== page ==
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Karl Urban Nearly Passed on Star Trek Beyond Because Bones Had Been ‘Marginalized’

Dammit Jim, no one puts McCoy in a corner.


We all beamed to the theaters with the hope that Star Trek Beyond would not repeat the mistakes of its predecessors, and for the most part, it didn’t. Despite early trailers touting it as a Fast and Furious-like adventure, the finished product was a bit more grounded. There were no extravagant lens flares or side-eye-inducing Khan reveals to drag down the film. Instead, this third incarnation brought in the heart and divine nerdiness from the original series while throwing in some modern action sequences—all of which made for a pretty rad experience.

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Had things gone the way of the previous J.J. Abrams-produced films, producers might have been forced to recast one of the main characters. Karl Urban revealed that he almost skipped out on playing Leonard “Bones” McCoy for a third time because of the way his character had been previously handled on screen.

“I felt that I was in agreement with a vast number of fans and audience members and critics who, after watching Into Darkness, felt that the character had become marginalized. And I was not keen to repeat that experience,” he said. Believe me, no one was keen on watching MCcoy spout forced metaphors for comedic effect while not really adding anything to the plot.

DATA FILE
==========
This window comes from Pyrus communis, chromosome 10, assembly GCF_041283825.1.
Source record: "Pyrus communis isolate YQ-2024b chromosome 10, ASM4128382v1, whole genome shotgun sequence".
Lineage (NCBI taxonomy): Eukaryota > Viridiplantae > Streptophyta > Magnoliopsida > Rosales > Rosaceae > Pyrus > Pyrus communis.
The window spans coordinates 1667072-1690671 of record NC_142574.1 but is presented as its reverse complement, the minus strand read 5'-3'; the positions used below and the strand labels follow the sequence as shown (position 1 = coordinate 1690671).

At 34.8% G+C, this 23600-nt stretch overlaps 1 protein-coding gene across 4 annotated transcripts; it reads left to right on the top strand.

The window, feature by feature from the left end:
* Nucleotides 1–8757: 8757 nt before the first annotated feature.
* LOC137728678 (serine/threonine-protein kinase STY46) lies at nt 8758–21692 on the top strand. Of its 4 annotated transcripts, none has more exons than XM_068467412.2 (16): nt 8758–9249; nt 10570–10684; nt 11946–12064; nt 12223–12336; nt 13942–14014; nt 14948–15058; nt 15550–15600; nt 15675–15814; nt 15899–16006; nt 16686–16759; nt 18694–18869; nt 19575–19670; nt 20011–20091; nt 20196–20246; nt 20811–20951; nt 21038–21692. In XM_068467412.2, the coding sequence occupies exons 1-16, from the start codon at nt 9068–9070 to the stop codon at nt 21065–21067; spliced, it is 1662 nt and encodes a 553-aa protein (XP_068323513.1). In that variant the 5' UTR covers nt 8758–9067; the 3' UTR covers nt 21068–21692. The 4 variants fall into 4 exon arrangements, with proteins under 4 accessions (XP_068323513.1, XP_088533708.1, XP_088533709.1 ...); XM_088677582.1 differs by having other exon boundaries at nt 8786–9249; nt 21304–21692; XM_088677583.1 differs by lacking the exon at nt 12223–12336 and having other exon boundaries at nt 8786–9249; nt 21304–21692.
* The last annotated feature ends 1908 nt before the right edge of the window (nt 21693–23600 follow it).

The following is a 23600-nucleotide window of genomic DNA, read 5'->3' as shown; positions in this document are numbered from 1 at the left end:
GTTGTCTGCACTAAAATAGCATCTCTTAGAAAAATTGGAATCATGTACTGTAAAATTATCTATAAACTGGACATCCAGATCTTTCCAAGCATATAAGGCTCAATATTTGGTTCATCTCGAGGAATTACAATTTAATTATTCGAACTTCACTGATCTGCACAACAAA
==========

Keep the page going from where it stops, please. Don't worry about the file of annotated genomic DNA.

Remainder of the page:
And thanks to a spirited actress who took on a major Hollywood studio and won, he was not legally obligated to return to that bleak role either. Back in 1944, Gone With the Wind star Olivia de Havilland fought her contract with Warner Bros. after they tried to tack on additional time citing the months she spent suspended without pay as time owed. The courts ruled against this form of indentured servitude, and she was free to make other films that didn’t box her in as simply arm candy for leading men.

In Urban’s case, that meant he was able to negotiate another role for a completely different film. However, his reservations about Beyond were subdued after a productive phone call with director Justin Lin, which he discussed in an interview with

“I raised my concerns and issues with him. And he outlined the story and the vision that he had for the character. And I was immediately intrigued and also somewhat reassured that he was a long-term fan of Star Trek, that he understood the weight and value of the character, and how the character interacts with Spock and Kirk. So that gave me a great deal of security, which enabled me to make the decision. And I’m so glad I did. I feel that the version of McCoy in Star Trek Beyond is the most well-defined version of the character that I’ve had the benefit to play. So it’s all turned out for the best.”

It really did. The film is arguably the best of the trio, box office be damned, and has been certified fresh by fans and critics alike on Rotten Tomatoes. Unlike the first two films, this was more of a collaborative effort between Urban, Lin, and screenwriters Simon Pegg (who also stars as engineer extraordinaire Montgomery Scott) and Doug Jung. “There’s a lot of material in the film that’s a direct result of e-mails and conversations and opinions that I held about what I wanted the character to do in this movie,” Urban added.



(via The Playlist, image via Paramount Pictures)

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